Jean Michel Basquiat is a unique an interesting artist and one who isn’t necessarily an expected choice to pair with lingerie. His work is hard, aggressive– nowhere near the frillies that lingerie is usually associated with. Basquiat got his start in graffiti art, and that influence is apparent throughout his work.
Clockwise, from left to right:
Basquiat focused on dichotomies and contradictions, often using his work to provide social commentary on contemporary injustices, particularly racism and other dominant power structures. I tried to find lingerie that was somehow unexpected, strong or graphic, perhaps a faint echo of Basquiat’s powerful visual language. The crown by Chromat seemed like a piece that had to be included as Basquiat himself frequently used imagery of crowns in his work, focused on portraying ‘heroic’ figures.
When I saw Zana Bayne’s skull harness, I knew it was a perfect piece to include in this collection, reminiscent as it is of the heads that Basquiat so often portrays. In fact, Basquiat got inspiration from Gray’s Anatomy text, a book given him by his mother at age 7. I think the Atsuko Kudo bra is a fantastic addition, because of both the color and the distinctive shape. Although this painting predates Madonna’s 1990 Blonde Ambition tour and her distinctive Jean Paul Gaultier cone bra by 7 years, Madonna and Basquiat actually dated around this period, so I feel like the little nod to her is fitting.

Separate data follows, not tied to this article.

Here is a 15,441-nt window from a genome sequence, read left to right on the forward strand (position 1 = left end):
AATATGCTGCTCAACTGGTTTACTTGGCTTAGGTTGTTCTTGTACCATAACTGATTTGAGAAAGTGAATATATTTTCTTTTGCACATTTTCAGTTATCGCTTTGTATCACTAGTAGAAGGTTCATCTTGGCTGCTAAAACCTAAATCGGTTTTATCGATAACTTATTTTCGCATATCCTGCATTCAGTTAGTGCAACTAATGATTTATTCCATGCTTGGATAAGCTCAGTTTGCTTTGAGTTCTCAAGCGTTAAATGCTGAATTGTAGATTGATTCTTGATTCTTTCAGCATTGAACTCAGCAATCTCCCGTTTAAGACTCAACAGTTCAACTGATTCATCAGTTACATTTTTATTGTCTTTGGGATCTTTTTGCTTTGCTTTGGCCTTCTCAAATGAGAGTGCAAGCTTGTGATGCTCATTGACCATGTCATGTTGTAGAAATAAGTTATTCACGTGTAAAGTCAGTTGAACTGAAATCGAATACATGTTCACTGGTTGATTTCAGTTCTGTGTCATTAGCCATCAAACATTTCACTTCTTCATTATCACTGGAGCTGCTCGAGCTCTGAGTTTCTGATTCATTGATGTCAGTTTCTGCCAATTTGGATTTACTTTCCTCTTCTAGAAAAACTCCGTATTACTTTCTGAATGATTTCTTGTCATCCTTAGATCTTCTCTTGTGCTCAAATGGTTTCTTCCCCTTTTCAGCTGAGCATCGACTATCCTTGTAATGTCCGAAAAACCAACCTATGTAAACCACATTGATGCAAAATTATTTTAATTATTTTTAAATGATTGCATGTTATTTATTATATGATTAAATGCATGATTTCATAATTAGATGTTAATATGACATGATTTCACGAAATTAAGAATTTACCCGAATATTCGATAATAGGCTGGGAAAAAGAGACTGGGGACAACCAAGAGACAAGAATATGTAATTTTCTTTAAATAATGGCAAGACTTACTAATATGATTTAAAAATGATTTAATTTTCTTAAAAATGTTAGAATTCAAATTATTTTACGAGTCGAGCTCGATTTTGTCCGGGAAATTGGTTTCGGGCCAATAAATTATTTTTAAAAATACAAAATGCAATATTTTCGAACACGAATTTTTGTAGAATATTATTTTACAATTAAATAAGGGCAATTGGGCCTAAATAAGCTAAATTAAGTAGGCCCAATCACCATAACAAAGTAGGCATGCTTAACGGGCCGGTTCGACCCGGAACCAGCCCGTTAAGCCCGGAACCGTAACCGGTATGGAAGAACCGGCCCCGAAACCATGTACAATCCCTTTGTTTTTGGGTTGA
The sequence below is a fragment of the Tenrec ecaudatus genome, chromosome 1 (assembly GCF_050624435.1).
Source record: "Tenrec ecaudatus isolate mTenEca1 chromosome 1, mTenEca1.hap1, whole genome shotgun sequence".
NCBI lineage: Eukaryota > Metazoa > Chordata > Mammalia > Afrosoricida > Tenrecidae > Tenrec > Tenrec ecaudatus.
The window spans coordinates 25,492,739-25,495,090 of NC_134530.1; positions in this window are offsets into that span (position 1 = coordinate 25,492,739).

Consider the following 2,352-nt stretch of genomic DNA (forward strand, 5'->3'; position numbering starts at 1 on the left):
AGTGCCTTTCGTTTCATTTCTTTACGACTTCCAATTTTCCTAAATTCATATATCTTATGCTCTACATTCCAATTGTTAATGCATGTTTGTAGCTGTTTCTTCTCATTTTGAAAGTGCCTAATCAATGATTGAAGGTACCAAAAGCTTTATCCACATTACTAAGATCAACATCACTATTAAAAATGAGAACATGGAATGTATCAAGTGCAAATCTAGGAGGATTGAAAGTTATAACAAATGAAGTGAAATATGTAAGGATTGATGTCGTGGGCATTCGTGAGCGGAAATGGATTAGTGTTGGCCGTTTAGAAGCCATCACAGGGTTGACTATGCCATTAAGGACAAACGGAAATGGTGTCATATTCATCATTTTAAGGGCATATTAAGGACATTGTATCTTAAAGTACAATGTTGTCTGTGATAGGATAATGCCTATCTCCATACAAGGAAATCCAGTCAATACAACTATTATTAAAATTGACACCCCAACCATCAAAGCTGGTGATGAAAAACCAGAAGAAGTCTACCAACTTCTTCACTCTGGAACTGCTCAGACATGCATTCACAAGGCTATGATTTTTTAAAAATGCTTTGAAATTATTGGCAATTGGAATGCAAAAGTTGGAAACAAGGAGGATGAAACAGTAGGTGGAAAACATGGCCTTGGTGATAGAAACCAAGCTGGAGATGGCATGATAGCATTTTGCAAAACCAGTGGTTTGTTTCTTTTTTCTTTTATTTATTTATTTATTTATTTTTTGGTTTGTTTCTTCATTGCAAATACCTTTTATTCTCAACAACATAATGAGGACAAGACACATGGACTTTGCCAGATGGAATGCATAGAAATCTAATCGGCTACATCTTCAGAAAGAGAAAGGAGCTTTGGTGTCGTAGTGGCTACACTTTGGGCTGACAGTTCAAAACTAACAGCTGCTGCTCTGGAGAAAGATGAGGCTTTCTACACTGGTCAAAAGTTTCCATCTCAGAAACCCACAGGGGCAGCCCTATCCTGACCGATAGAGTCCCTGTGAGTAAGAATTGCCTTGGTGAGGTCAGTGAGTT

I chose these pieces because they each had an element that seemed consistent with Basquiat’s work. The overlapping and interweaving pieces of the Hopeless bodysuit seemed consistent with the many layers of Basquiat’s work. The sketchy quality of the embroidery of the FRKS knickers is similar to Basquiat’s loose line quality. Although you might not expect Fleur of England on this list, the pure hue of the yellow bra and the bold lines of the straps make it so appropriate.
Although I very much enjoy matching lingerie to artist, I sometimes wonder if I’m trivializing their work in the comparison. As much a I love lingerie, it doesn’t possess the level of social commentary that these artworks can transmit. And yet, I like to think of this as a small homage to these great artists– and maybe a way to re-look at lingerie and the inspirations and influences that created these pieces.